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Re: Australian Law Schools

Postby General Tso » Wed Nov 25, 2009 3:54 pm

reasonable_man wrote:If you want to come back to the US to practice law, don't do this. Bivons, as I recall, you recently broke up with your GF. I'm going way out on a limb here and assuming that this may have struck you a bit harder than you realize (and thats nothing really to be ashamed of). When stuff like that happens, especially guys, we tend to look at stuff and say, maybe I need/want a radical change. Maybe I can just jetset off to Ausi and become a lawyer there.. What's really holding me here? A lot of times, having hypothetical options like that sort of calms us down and creates a sense of security insofar as having broad options.

That said, the LS decision is so very important. Take the time you need to think about all this and realize that if you go to LS outside of the US, coming back here is going to be VERY hard.


Words of wisdom....I am thinking that if I ever want to work abroad I'll pay off loans first and save up some cash and transition to a different field like finance or something. But I think this is a remote possibility.

Law + jetsetting just doesn't happen. If you want to work overseas you'd be better off getting a T20 MBA. Employers in Australia and England have heard of places like USC. The pay would be better too. I think England actually has a fast track to permanent residency for graduates of US T25 MBA programs.

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James Bond
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Re: Australian Law Schools

Postby James Bond » Thu Nov 26, 2009 12:34 am

Hah, I was more just looking to see if anyone was more informed than I am about the subject. I do not plan on living/working in Australia.

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actuallybasically
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Re: Australian Law Schools

Postby actuallybasically » Fri Feb 12, 2010 3:37 pm

So here is the deal: If you wanna go to an Australian law school it's a bargain, and with determination to practice in America and passing a bar like Oregon's, a good option to initially get your foot in the door to the American Bar system, you can make it happen.

But look before you leap. Make sure you check out these guidelines. See Chart X of this PDF and it will tell you what you will need and where you need to go if you wish to practice in the USA with a foreign JD: --LinkRemoved--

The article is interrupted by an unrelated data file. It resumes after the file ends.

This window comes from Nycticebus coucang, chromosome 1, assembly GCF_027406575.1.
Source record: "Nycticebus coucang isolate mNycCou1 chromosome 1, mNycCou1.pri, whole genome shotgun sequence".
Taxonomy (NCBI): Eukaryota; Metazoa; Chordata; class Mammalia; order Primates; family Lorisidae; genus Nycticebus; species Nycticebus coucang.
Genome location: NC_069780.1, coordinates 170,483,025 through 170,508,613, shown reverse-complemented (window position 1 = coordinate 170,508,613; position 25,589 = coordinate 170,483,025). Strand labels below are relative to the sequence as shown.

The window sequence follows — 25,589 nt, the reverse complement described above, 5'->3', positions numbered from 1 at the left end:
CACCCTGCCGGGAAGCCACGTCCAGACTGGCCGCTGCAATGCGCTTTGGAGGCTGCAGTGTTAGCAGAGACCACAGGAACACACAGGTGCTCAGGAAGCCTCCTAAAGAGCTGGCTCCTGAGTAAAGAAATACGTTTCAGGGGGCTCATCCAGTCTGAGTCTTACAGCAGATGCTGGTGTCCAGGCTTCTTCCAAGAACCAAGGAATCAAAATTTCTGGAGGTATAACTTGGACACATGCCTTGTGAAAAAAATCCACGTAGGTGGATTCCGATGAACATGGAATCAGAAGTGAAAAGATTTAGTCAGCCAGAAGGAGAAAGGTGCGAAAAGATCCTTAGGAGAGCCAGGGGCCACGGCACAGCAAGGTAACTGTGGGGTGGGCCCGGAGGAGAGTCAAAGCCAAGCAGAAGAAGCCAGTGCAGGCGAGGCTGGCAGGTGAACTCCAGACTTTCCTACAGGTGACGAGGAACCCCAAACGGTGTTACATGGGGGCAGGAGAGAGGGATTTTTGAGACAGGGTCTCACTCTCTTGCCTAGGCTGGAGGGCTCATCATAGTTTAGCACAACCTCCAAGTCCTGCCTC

My advice to American students looking to make a change- and I am one of them- is to stop listening to all the rhetoric about possibly being shunned by the American law system with an Australian or Canadian JD. Who CARES about those people? Go directly to the source for your information. And if you need a social network that a US law school provides to get your foot in the door or to even just get yourself a job, you won't be much of an attorney anyway-- no matter where you practice. Plus, with an Australian JD it IS possible to get qualified to practice in BOTH Oceania and North America. AND in Europe. I will concede that an Australian law degree is more geared towards international work, rather than domestic hometown work, where lawyers are dealing with divorces and car accidents and all that mess.

So buck up MATES, and prepare to buy your QANTAS ticket! I am applying to the Melbourne School of Law at the University of Melbourne for February 2011.

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darknightbegins
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Re: Australian Law Schools

Postby darknightbegins » Mon Feb 15, 2010 6:06 am

I'd vacation in Aussie land. Women down there are pretty hot. Wouldn't go to school there though.

komet163
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Re: Australian Law Schools

Postby komet163 » Mon Feb 15, 2010 9:51 am

I'm an Australian Law student and i thought I might try to....clarify this as best as I can. Generally speaking a JD here isn't really different to an LLB. I'm doing an LLB, but my uni offers both. The difference is the backgrounds of the students. Typically at my uni JD students are those with qualifications from other legal systems. They have the same classes. If I had to take a stab at why Melbourne Uni is offering a JD only and requiring an LSAT, I'd say it was more or less Melbourne Uni trying to be just like an american uni...perhaps a little ego boosting there too (I could be wrong)